Can multiple mutable references co-exist between parent and child structs?

Please consider this code:

    let mut parent = Parent { value: 0, child: Child { value: 0, } };

    let parent_mut = &mut parent;
    parent_mut.value = 1;
    let child_mut = &mut parent_mut.child; 
    child_mut.value = 2 + parent_mut.value;

The code seems to allow multiple mutable references to parent, albeit one is through the parent's child field. I'm a bit confused by this. For instance, I can think about these as being two independent references, one is to a &mut Parent, and the other to a &mut Child. But if I acquire the child reference like so:

    let child_mut = &mut parent.child; // not parent_mut.child

...the compiler will give an error about two mutable borrows
So it seems the original code maintains a link between the two mutable references and allows them to co-exist. Is it appropriate to think of them as two allowable references to Parent, or one for Parent and one for Child? If they are indeed independent references then it feels like the compiler should allow functions to be written like so:

pub fn child_set_value(child: &mut Child, parent: &mut Parent) {
    child.value = 3;
    parent.value = 3;

...but invoking such a function is impossible as it means duplicating borrows:

child_set_value(child_mut, parent_mut);

child_mut and parent_mut are allowed to co-exist, but at the moment of passing them to a function, new independent borrows take place and there is no longer this link between the two references. Is this the right way to think about it?

I assume the common workaround to allow the references to exist inside a function would be to use RefCell, but I haven't yet researched RefCell enough to be able to convert this example. For now I just wanted clarification that the two references can co-exist, just not within a function.

Thank you very much for your comments!

This is my full example:
Rust Playground Link

There's a few things to be aware of.

1. Borrows don't have to last as long as the scope they're in

That used to be the case about 5 years ago, but not any more. The feature is called NLL (non-lexical lifetimes). You may have already known this one.

2. You can reborrow a &mut without invalidating the &mut

That's why this works, even though &mut aren't copy and you passed it to push:

fn my_push(v: &mut Vec<String>) {

An automatic reborrow of v happens when you call .push. You can't use the original v while that reborrow is still usable, but you can use v again afterwards. In this case, the reborrow ends immediately after the push.

An explicit reborrow would look like &mut *v.

A more accurate statement than "no two &mut at a time" is "no two &mut active at the same time". The compiler does indeed statically track these reborrows as part of borrow checking, so there's a tree of access leading back to the borrowed object.

3. Borrowing through a &mut is a form of reborrowing

So let child_mut = &mut parent_mut.child is in a sense a reborrow. You can think of it as the field access performing the actual reborrow.

4. The compiler is smart enough to know fields can't overlap and allows implicit "borrow splitting"

So you can have a &mut parent_mut.child and a &mut parent_mut.value at the same time.

I think that's what we need to understand the code.

    let parent_mut = &mut parent;
    parent_mut.value = 1;
    // get a reference, but not to parent.child, but to parent_mut.child. the former would give compile error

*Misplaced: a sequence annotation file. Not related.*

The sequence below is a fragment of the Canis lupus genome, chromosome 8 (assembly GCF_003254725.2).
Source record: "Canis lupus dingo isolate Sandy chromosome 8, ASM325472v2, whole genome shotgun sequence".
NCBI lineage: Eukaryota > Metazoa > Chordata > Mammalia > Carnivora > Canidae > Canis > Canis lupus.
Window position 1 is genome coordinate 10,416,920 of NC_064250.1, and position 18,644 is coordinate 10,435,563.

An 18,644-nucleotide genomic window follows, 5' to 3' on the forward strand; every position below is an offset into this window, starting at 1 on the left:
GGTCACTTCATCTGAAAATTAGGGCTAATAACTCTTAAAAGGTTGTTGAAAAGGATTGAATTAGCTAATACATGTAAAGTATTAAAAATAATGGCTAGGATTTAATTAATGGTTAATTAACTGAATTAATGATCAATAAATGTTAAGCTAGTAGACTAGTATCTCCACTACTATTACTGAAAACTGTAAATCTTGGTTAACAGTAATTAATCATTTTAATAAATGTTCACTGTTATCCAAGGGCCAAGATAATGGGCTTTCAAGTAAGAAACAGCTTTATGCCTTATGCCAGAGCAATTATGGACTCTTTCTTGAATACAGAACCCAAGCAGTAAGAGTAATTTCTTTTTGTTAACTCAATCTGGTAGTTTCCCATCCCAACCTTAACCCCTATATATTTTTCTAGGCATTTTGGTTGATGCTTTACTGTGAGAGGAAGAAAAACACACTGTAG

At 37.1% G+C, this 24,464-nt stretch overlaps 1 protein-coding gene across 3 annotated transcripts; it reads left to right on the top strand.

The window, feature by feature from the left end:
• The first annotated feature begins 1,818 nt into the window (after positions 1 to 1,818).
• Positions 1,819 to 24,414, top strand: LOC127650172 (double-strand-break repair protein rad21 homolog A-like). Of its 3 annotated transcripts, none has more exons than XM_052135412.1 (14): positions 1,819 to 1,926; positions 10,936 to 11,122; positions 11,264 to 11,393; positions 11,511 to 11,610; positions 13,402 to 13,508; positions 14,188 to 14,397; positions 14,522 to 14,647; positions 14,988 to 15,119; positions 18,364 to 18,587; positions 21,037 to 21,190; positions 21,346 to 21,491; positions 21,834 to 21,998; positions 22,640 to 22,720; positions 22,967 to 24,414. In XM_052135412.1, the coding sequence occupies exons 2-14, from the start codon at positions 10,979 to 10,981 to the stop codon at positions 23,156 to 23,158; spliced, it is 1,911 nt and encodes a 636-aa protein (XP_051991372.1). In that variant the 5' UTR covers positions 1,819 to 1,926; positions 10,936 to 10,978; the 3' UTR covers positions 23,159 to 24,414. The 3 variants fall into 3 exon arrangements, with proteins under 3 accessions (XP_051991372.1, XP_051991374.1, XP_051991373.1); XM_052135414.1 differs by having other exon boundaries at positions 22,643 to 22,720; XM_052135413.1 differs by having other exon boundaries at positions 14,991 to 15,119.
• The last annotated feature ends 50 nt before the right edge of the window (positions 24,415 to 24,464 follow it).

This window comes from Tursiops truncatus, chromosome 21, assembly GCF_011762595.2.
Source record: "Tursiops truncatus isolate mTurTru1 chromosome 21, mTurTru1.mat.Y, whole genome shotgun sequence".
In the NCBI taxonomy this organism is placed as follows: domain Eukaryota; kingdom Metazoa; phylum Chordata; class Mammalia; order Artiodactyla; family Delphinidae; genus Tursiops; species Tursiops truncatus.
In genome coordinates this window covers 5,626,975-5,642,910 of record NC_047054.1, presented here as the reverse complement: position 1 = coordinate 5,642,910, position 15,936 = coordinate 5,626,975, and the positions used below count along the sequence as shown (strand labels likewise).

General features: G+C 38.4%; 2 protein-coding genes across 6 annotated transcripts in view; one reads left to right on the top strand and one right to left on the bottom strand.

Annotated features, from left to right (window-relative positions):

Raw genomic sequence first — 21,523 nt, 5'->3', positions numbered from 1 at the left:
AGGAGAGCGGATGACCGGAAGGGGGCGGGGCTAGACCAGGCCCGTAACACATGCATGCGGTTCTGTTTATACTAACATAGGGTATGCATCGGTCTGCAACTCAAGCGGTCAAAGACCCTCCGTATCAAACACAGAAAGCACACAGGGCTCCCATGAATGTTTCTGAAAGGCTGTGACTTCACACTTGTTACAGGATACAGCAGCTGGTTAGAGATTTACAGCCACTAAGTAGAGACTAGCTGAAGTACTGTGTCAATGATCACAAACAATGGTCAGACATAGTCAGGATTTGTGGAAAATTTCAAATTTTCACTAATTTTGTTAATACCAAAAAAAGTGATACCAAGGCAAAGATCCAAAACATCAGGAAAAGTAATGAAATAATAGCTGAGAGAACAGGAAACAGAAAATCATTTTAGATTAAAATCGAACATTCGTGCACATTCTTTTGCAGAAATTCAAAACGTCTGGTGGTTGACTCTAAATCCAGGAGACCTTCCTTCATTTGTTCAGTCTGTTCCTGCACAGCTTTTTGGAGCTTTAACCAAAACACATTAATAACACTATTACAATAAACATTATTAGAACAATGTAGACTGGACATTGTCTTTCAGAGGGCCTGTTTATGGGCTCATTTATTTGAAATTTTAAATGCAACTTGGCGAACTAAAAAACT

// about having two mutable borrows
    let child_mut = &mut parent_mut.child; 
    child_mut.value = 2 + parent_mut.value;

    // up to now it seems that mutable references to parent and child can co-exist
    // but somehow this is not an example of multiple mutable references?

Here, child_mut is a reborrow of parent_mut, and the use of parent_mut.value is okay -- the field access is also a reborrow and, as it's to a different field, it doesn't overlap. You've basically split or reborrowed parent_mut into two non-overlapping &muts -- child_mut and a temporary that accesses the value field.

However, you still can't use the entirety of parent_mut and also keep the child_mut reborrow alive, because &mut parent covers (can be used to read) all of the fields, including the one child_mut refers to.

So even this won't work:


As soon as you use the entirety of parent_mut, all of it's reborrows can no longer be alive, so you can't use child_mut any more.

And once you use parent, all of it's borrows -- transitively! -- can no longer be alive, so you can't create a new &mut parent and then use parent_mut or child_mut. That's also why you can't create child_mut from &mut parent.child and then use parent_mut again.

You need a tree of &mut from your owned object, and using any &mut in the tree, or the owned object at the root, "kills" all reborrows below that in the tree.

So, that's how you can understand why the body compiled up to the point of your playground, but you can't make any of the calls.

Indeed, it's impossible to call child_set_value with a &mut to a child and its parent, because the function is an API boundary -- the inside of the function gets to assume that there is no aliasing of the &mut Parent or the &mut Child. Using unsafe to create such aliasing is instant UB.

Therefore your attempts to make such a call can never succeed in safe code, because you need unsafe [1] to create UB in Rust.

  1. or a compiler bug ↩︎


What's going on in this case is that the single mutable reference parent_mut has been partially reborrowed to produce the mutable reference child_mut. At that point,

  • You cannot do anything with parent_mut as a whole until child_mut is no longer in use
  • But you can manipulate other fields of *parent_mut (value, in this case); only parent_mut.child is uniquely borrowed and thus unavailable for use except via child_mut.

The compiler tracks the borrow status of each field of a struct (or tuple, or enum variant, or even an array) separately so that you can do this. If you couldn't, it'd be pretty hard to write a useful fn do_something(&mut self) method!